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Re:  Children of Maine National Guard Service Members

To: Maine Educators, Guidance Counselors, and Staff

YOU MAY HAVE AN AT-RISK CHILD IF HIS OR HER FAMILY IS EXPERIENCING A DEPLOYMENT.  It is almost certain that one or more students in your school will be affected at any given time.  Maine National Guard will continue to have Service Members deployed in overseas contingencies for several years.  The affects of the past deployments will continue to be a factor in our Guard Families for quite some time. 

National Guard and Reserve families often live far from military bases and associated support systems. You are a significant and valuable resource in the lives of these students.  Deployment can cause prolonged stress because it results in changes in family structure and is beyond the child’s control.  Prolonged stress alters brain chemistry and function, resulting in problems with concentration, memory, behavior, and control of emotions.

Deployment is when an individual or military unit is moved within the US or overseas to accomplish a task or mission such as training exercises, humanitarian efforts, peacekeeping activities, or combat.  There are five stages of deployment for a family.  Please refer to the next page for information on the Stages of Deployment and how teachers and school support staff can support the military youth in their schools.  I ask that you pass this along to as many staff as possible so that all Maine educators, guidance counselors and staff are aware how they can support our military families.  I encourage you to research how many children of military members are enrolled in your school.   To better assist those families, I urge you to learn more about military families, the challenges they face and the programs available to them.

The well being of our family members is a vital part of the mission of Family Programs.  We are here to support, educate and encourage the family members of the Maine National Guard.  The Citizen Soldiers of this State are located in every community. Information for our educators is available through Family Programs, Child & Youth Program website http://www.me.ngb.army.mil/family/youth-school-resources.aspx  or by visiting the National Guard Joint Services Support website at www.jointservicessupport.org and register as a community member.

Thank you in advance for your support and attention you give to our military children.  Please feel free to contact me at Elizabeth.a.marcotte6.ctr@mail.mil or 207-430-5773 for further information and resources. 

Sincerely,
Elizabeth A. Marcotte
Child, Youth, and School Services Coordinator
Contractor, Cognitive Professional Services Inc., SBA WOSB 8(m) Company
Maine National Guard

 

Stages of Deployment:

Pre-deployment—Family is notified that member will be deployed, several weeks to a year in advance.

  • General shock and disbelief; security, and safety of family feels shattered.
  • May feel like soldier is already “psychologically deployed”.

             
Deployment Phase—From the time the soldier leaves home through the first month of deployment.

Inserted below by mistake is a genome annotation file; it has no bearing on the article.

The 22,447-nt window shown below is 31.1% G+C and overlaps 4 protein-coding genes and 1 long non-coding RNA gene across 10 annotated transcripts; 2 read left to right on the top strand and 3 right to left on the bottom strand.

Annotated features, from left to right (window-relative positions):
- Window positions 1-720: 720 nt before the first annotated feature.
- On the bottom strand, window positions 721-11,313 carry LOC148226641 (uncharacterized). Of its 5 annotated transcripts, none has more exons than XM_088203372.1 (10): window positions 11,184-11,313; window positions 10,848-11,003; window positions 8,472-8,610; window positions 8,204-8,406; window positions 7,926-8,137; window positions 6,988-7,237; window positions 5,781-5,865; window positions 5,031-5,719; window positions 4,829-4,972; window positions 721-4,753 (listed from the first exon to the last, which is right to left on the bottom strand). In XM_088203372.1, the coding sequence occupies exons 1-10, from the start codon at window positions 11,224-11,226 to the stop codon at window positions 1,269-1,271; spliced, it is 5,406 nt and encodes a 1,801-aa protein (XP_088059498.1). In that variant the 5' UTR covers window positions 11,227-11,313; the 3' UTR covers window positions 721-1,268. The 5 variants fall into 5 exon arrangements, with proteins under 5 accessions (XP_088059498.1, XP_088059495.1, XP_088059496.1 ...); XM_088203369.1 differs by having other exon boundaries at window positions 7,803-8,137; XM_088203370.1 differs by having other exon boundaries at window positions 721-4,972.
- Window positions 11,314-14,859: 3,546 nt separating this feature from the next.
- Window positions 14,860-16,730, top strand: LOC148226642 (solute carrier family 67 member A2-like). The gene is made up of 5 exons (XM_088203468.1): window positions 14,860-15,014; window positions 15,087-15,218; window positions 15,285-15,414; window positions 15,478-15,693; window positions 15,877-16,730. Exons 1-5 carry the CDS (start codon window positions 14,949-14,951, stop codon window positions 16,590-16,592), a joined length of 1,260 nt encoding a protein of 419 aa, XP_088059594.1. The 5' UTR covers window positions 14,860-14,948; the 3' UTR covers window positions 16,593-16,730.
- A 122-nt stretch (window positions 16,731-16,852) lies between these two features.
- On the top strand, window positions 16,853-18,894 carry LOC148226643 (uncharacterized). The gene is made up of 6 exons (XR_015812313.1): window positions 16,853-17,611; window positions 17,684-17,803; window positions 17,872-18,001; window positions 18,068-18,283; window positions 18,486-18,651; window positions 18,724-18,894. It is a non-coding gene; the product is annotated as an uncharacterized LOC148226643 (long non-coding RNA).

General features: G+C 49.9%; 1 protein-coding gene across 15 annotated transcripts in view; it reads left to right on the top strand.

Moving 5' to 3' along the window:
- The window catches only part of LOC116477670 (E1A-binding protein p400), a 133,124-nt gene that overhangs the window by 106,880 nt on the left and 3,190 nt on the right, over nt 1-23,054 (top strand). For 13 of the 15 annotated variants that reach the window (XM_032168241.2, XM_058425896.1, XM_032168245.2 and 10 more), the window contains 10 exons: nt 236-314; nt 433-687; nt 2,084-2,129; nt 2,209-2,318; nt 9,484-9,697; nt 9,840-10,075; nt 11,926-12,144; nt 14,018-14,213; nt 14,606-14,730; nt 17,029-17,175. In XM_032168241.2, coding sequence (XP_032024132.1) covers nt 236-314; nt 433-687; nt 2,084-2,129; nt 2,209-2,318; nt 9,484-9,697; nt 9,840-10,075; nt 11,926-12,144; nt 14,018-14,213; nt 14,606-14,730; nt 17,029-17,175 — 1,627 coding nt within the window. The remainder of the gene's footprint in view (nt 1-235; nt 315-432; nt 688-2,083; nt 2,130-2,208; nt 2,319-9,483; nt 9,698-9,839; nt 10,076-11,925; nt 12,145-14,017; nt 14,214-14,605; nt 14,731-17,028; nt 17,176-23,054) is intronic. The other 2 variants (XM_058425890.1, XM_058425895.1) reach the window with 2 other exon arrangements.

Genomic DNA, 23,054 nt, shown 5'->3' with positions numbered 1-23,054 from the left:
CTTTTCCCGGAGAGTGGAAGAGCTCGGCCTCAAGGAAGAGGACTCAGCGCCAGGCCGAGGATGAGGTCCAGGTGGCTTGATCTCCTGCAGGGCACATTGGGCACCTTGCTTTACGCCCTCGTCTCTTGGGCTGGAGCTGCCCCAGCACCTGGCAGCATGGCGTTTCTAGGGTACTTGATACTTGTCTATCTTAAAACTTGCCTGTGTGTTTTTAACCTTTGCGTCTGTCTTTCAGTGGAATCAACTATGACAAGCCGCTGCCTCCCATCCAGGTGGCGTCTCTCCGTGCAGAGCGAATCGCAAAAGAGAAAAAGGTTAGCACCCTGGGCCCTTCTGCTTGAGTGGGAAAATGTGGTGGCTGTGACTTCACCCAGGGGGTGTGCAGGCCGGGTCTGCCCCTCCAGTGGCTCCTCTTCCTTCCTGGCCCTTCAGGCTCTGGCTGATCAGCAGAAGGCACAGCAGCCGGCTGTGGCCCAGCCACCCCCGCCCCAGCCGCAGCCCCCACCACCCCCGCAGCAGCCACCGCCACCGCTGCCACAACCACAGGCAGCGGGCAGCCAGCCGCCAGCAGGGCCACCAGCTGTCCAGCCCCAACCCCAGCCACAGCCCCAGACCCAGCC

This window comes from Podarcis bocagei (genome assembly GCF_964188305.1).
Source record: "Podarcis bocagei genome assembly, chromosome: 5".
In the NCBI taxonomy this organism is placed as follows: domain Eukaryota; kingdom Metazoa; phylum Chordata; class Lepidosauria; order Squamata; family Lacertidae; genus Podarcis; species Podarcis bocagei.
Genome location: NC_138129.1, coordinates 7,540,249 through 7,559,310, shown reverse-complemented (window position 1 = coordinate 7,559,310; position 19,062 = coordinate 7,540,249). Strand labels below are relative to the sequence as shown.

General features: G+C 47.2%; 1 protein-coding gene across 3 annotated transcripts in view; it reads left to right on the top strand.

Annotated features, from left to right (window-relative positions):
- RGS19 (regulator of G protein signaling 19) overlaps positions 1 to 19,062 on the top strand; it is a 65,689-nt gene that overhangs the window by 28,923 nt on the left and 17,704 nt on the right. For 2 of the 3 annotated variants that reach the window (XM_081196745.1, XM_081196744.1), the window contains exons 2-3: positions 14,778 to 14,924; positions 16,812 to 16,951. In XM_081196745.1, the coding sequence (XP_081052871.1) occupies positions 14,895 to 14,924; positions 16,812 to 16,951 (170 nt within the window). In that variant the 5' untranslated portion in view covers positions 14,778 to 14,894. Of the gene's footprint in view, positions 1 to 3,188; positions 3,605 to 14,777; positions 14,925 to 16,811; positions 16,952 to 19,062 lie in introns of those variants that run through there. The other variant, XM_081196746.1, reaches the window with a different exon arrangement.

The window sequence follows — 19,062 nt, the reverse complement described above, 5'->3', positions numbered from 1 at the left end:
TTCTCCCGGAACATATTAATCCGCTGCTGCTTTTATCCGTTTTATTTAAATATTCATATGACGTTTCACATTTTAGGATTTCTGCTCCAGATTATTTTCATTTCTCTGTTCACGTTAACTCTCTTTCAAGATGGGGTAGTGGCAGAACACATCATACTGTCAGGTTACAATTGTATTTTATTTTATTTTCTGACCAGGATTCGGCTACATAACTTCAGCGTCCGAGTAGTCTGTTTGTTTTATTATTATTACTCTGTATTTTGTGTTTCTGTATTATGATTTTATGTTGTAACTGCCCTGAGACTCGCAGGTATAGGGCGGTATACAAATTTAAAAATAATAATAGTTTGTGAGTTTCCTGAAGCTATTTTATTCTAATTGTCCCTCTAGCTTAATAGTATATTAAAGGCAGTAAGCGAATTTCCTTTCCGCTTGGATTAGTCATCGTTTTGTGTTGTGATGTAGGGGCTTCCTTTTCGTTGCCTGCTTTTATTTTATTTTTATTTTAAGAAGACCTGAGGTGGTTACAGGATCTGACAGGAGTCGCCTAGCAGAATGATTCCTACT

• Mixed emotions—may include feeling abandoned, angry, sad, numb, and relieved.

Sustainment—From the first through next-to-last month of deployment.

  • Majority of families reach a “new normal” and resume life with renewed resiliency and hope.
  • Level of adjustment varies from family to family, and from child to child; families with multiple pre-existing problems and/or troubled family members are at a higher risk for adjustment problems.

 Pre-Reunion—The month before soldier is scheduled to return home.

  • Mixed emotions—excitement, anticipation, and apprehension.
  • Unrealistically high or low expectations.

 Reunion—Typically lasts 3 to 6 months, beginning when soldier returns home. 

  • Initially reunion is experienced with euphoria and joy for many families.
  • Family structure and roles will need to be renegotiated because all family members will have changed.
  • Child’s response depends on age; may display significant anxiety for up to a year.

           
Tips for helping youth with a deployed family member:
1. Rely on your wisdom and knowledge of childhood and youth development.
2. Include the “at home” parent or caregiver on any evidence of deployment stress.
3. Be approachable and sensitive; limit frightening or hurtful communication.
4. Children may express themselves inappropriately in an effort to cope with overwhelming emotions.  They may become overactive and disruptive, or quiet and withdrawn.
5. Acknowledge that feeling sad, angry, and hurt is normal when someone we care about leaves.
6. Reinforce ways to express negative emotions without hurting self or others.
7. Reassure students that everyone adjusts to change at a different pace.

Additional resources:
Educator Update: Advocating For Military Children:
http://www.jointservicessupport.org/FP/Assets/pdf/Educator-Update-with-DMR-v3.pdf

Free tutoring for military families:
http://www.tutor.com/MILITARY

Discussion of tough topics & helping children cope:
https://militarykidsconnect.org/parents

Free SAT/ACT test prep programs:
http://www.eknowledge.com/affiliate_welcome.asp?coupon=2941CE7118

Scholarships for military youth:
http://www.militaryscholar.org/

Student Online Achievement Resources designed for military families:
http://www.soarathome.com/